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Pivoting During a Pandemic

Transforming In-Person Environmental STEM Field Programs Into Immersive, Online Experiential Learning

Connected Science Learning March-April 2022 (Volume 4, Issue 2)

By Nicole Freidenfelds, Laura Cisneros, Amy Cabaniss, Rebecca Colby, Madeleine Meadows-McDonnell, Todd Campbell, Chester Arnold, Cary Chadwick, David Dickson, David Moss, Jonathan Simmons, Ankit Singh, and John Volin

Pivoting During a Pandemic

The integration of STEM and environmental education can be a powerful strategy to engage and motivate diverse learners, as it encourages participation that prioritizes application of scientific disciplinary knowledge and practices to address relevant and current environmental solutions. Benefits of environmental experiential learning are well-documented and include improved academic performance (including in STEM subjects such as math and science), increased self-efficacy, and enhanced emotional wellbeing (Barnett et al. 2011; Bratman et al. 2015; Coyle 2010). Place-based environmental education, in particular, can restore connections between people and spaces by increasing both one’s sense of belonging as well as one’s awareness, emotional care, and investment in environmental socioscientific issues (Herman et al. 2018; Kudryavtsev et al. 2012; Semken and Freeman 2008). 

In the face of a global pandemic, environmental educators have grappled with how to effectively translate hands-on, experiential field-based environmental programs into distance learning or online formats (Quay et al. 2020). An online format potentially provides the means to reach wider audiences, thereby fostering more equitable access to informal STEM learning. Yet challenges to replicating place-based, participatory field experiences remotely include: limitations in types of natural areas or outdoor spaces near participants, access to field equipment or resources, inability of instructors to provide individual instruction, and participant screen fatigue. In response to the obstacles faced by the COVID-19 pandemic, environmental education initiatives were adjusted, largely to online distance learning modalities, wherever possible (Quay et al. 2020). Like many other environmental education programs, the University of Connecticut Natural Resources Conservation Academy (UConn NRCA) converted to a remote learning modality in 2020. Since 2012 the UConn NRCA has engaged almost 600 teen and adult participants in natural resources conservation through place-based, experiential outdoor STEM education, and facilitated nearly 260 teen-adult local conservation projects that contributed to environmental solutions throughout Connecticut and nearby states (Figure 1; UConn NRCA 2021).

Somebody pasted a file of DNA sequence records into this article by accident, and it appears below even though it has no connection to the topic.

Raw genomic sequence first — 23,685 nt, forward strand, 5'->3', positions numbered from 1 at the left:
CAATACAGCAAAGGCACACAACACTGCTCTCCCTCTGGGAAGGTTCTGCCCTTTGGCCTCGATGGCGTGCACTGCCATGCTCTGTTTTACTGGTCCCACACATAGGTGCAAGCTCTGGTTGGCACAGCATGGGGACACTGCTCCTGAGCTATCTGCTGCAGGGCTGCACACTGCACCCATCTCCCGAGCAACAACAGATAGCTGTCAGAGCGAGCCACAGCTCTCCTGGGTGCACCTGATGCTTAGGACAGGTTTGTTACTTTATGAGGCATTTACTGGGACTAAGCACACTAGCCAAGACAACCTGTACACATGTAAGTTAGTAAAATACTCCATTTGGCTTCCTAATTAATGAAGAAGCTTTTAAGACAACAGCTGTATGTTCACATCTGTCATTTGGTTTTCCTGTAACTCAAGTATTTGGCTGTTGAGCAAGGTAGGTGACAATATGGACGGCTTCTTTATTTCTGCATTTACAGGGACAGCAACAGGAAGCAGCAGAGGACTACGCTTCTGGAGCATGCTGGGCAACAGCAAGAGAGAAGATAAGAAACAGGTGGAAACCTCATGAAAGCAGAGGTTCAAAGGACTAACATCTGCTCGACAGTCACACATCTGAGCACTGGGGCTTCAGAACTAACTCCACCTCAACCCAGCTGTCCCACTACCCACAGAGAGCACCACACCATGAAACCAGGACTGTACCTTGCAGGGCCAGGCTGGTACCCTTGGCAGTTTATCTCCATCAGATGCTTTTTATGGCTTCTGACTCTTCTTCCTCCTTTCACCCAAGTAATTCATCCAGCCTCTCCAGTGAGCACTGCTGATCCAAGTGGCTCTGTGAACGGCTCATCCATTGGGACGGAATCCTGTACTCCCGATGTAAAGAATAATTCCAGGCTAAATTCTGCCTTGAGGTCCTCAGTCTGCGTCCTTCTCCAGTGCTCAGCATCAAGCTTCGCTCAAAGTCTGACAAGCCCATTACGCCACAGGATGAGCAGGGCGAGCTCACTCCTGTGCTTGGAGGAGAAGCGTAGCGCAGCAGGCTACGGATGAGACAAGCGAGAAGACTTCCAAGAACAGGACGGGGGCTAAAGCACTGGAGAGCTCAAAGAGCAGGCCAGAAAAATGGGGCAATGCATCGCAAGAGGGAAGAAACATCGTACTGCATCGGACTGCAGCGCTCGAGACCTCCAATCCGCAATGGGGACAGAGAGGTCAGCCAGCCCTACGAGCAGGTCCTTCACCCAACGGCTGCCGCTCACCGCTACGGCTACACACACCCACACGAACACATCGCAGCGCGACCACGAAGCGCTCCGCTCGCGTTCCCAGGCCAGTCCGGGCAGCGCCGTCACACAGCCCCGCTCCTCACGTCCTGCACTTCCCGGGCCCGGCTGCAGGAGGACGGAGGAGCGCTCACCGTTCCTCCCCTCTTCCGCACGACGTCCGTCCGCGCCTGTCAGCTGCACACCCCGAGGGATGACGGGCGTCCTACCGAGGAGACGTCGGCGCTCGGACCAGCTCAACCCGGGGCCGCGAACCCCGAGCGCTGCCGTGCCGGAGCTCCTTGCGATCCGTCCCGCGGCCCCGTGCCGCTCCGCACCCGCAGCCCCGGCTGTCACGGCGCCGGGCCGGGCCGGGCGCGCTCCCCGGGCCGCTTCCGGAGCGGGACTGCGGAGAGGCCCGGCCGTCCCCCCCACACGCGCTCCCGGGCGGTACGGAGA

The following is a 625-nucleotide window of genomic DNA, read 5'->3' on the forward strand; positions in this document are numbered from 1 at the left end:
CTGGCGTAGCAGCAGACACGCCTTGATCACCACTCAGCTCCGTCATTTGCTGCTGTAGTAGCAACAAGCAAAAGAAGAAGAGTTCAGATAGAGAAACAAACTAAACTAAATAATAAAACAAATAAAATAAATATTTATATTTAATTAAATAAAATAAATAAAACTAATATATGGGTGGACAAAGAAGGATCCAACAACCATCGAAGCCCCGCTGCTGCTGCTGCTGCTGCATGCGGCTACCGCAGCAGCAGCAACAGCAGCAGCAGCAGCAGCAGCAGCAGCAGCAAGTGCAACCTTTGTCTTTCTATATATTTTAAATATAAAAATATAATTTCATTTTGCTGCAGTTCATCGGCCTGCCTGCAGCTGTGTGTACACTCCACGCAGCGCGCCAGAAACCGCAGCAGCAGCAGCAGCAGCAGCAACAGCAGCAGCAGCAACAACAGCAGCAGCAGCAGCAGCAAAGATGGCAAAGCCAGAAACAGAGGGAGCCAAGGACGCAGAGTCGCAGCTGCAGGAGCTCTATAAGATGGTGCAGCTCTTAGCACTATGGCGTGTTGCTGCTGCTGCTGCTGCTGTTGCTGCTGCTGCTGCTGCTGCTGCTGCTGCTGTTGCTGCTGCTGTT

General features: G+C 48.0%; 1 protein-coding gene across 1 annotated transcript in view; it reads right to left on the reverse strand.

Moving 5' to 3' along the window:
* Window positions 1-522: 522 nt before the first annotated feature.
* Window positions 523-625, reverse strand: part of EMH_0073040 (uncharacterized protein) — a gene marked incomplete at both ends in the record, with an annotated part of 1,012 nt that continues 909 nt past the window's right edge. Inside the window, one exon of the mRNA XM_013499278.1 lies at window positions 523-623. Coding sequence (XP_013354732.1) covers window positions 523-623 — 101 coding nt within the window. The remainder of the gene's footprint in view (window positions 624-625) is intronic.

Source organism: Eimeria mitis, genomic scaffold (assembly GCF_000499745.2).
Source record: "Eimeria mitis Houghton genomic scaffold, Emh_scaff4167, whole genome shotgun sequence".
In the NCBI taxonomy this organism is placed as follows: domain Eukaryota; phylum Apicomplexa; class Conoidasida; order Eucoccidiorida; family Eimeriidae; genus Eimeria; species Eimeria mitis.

Figure 1. Map of Connecticut showing the distribution of teen and adult participants in three University of Connecticut Natural Resources Conservation Academy STEM programs.
Figure 1
2012-2020 Conservation Ambassador Program (green), Conservation Training Partnerships (orange), and Teacher Professional Learning (blue)

Traditional Program vs. Remote Program

There are two similar, yet distinct, informal STEM education programs within the UConn NRCA that incorporate active engagement through multiple modalities while focusing on natural resources and conservation science and geospatial technology—the Conservation Ambassador Program (CAP) and Conservation Training Partnerships (CTP; Figure 2). Both programs have historically begun with a summer field experience led by an interdepartmental team of university faculty, graduate students, and undergraduate students from diverse fields of natural resources and environmental sciences, geospatial science, and science education. Traditionally, CAP has taken place on the University of Connecticut’s main campus in Storrs, Connecticut, annually hosting about 24 high school students from across Connecticut for a weeklong residential field experience. Whereas, the CTP field experience has occurred at various locations throughout the state in the form of two-day workshops for teen-adult intergenerational teams.

Figure 2. Diagram of the Conservation Ambassador Program (CAP) and Conservation Training Partnerships (CTP) within the University of Connecticut Natural Resources Conservation Academy (UConn NRCA).
Figure 2

During the NRCA field experiences participants learn about, discuss, and investigate natural resource conservation science topics, such as land use change, forest health, water resource protection, and wildlife habitat issues. Through hands-on field activities and exercises, participants explore online mapping technology, data collection, web-based information-sharing platforms, and strategies relevant to local natural resource conservation problems and solutions (Chadwick et al. 2018). The knowledge, skills, and resources gained by participants are applied to local conservation projects completed in the months following the initial field experience, either as teen-adult collaborative teams (CTP) or as a teen mentored by an adult community partner (CAP), often associated with a local conservation organization. Projects typically employ one or more geospatial technologies learned during the field experience, but otherwise vary widely, and include topics such as urban tree inventories, conservation property or trail mapping, invasive species management, water quality monitoring, and educational efforts to foster environmentally responsible behaviors (e.g., educational outreach to boaters to reduce the spread of invasive aquatic plant species; UConn NRCA 2021).